Dr. Lloyd White, a pathologist employed by the Tarrant County Medical Examiner, performed an autopsy on Nguyen's body. Nguyen suffered six gunshot wounds, two of which were fatal. The first fatal wound entered Nguyen's upper mid-back near the base of the neck. White opined that Nguyen might have been lying face down on the floor when this wound was inflicted because the projectile did not exit the body but was recovered under the skin on the front of the abdomen. Conversely, the projectile may not have exited simply because it slowed and stopped at that point. The second fatal wound entered the back of the right shoulder. The projectile causing this wound exited the body on the lower right front of the abdomen. Both of these wounds were back entrance wounds which generally traversed from back to front and downward through portions of the chest and abdominal cavities. Although the two fatal wounds entered Nguyen's back, White could not determine if these wounds were inflicted while Nguyen was leaning forward. Nguyen also suffered defensive wounds to his hand and forearm caused by bullet fragments. These wounds likely resulted from Nguyen raising his arms to defend or block against the gunshots.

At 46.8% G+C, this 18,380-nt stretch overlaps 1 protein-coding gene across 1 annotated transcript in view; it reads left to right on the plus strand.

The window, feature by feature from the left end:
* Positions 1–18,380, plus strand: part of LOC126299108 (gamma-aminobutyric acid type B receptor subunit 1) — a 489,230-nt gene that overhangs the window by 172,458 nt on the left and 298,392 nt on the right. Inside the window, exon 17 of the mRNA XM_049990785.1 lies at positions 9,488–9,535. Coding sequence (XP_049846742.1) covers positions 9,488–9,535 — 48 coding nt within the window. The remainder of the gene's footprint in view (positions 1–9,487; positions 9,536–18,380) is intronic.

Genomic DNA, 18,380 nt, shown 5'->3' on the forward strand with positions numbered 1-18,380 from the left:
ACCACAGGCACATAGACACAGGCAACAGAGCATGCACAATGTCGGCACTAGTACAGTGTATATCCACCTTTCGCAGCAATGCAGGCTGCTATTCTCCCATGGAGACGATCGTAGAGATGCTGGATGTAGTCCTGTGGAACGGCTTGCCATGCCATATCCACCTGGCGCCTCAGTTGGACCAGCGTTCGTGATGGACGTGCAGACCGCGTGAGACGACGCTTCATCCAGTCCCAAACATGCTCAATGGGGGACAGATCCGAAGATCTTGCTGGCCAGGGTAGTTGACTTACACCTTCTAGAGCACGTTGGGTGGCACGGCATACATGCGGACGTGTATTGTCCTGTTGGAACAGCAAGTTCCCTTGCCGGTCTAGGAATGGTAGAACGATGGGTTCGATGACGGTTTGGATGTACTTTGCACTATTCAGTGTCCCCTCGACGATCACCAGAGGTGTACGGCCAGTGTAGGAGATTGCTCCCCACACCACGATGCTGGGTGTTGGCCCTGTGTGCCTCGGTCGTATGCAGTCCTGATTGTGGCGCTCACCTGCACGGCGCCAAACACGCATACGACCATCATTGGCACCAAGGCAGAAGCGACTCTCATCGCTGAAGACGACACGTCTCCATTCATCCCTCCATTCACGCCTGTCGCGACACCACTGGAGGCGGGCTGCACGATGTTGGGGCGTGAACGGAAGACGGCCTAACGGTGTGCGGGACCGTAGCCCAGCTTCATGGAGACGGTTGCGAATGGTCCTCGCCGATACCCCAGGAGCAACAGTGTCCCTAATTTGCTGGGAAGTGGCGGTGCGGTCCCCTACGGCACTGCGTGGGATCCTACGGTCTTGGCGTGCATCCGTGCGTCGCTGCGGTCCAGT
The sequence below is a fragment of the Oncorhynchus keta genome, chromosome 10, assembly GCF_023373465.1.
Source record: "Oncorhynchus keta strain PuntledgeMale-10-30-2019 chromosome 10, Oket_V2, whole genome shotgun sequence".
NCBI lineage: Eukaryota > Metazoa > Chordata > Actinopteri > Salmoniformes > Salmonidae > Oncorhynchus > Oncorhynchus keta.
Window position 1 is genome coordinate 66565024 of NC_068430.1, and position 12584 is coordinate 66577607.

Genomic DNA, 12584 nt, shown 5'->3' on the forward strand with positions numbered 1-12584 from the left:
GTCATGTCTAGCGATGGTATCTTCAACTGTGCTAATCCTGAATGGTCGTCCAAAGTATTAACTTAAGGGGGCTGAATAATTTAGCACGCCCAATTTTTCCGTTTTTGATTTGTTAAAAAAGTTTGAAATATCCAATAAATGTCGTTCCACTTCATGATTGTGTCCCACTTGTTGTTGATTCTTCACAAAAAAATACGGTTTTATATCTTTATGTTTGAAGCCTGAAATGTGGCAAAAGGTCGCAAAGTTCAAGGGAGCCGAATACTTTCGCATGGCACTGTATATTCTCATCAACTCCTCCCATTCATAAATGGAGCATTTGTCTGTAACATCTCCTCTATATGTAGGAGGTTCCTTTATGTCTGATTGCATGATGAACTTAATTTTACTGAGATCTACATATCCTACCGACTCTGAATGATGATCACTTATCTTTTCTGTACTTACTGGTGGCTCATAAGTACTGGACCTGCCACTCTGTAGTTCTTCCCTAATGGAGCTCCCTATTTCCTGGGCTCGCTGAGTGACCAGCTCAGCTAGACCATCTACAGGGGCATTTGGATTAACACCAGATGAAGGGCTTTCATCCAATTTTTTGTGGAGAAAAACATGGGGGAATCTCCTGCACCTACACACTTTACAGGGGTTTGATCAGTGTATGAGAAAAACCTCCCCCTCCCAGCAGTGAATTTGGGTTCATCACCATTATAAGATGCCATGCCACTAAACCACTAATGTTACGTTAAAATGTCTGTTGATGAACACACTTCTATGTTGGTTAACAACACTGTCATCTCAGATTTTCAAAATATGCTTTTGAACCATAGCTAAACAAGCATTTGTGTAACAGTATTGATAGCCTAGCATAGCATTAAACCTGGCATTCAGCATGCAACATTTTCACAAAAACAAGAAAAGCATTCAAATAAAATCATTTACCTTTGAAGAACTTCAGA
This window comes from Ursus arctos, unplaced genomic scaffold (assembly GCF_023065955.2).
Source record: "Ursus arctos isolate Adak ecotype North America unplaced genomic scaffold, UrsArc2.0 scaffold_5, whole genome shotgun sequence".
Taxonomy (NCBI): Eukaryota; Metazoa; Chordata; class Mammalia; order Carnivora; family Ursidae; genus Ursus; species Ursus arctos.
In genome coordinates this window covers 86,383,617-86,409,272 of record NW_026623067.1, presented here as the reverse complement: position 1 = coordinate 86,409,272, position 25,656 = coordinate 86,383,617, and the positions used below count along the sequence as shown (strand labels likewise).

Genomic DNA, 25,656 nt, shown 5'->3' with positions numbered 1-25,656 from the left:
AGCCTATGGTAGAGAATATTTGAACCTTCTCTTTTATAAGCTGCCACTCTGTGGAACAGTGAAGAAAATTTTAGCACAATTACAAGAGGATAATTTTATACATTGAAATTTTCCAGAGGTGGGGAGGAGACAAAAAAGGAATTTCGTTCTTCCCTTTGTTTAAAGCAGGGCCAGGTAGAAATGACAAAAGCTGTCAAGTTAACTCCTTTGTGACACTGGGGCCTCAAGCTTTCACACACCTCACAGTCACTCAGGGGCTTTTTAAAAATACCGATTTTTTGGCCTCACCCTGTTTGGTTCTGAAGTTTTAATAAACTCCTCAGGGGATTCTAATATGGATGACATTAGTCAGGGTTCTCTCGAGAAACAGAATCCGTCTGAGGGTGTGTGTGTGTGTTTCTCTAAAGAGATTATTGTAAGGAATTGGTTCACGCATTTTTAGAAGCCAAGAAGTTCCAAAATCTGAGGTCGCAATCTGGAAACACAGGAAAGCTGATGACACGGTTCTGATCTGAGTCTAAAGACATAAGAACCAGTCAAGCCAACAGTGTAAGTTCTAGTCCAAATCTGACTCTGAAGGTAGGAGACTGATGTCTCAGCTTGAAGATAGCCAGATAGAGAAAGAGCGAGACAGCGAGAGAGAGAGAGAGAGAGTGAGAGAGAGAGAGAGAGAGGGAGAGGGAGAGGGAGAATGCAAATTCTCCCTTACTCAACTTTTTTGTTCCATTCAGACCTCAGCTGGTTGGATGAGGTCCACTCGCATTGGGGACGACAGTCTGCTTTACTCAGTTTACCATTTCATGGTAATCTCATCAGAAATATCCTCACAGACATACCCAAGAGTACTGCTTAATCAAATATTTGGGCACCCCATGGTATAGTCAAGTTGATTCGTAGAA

After the shooting, Tran left the nightclub and fled to his apartment in a car-jacked vehicle. He then drove to Houston with his girlfriend, where he remained for several months until his arrest on April 3, 2012, following a routine traffic stop.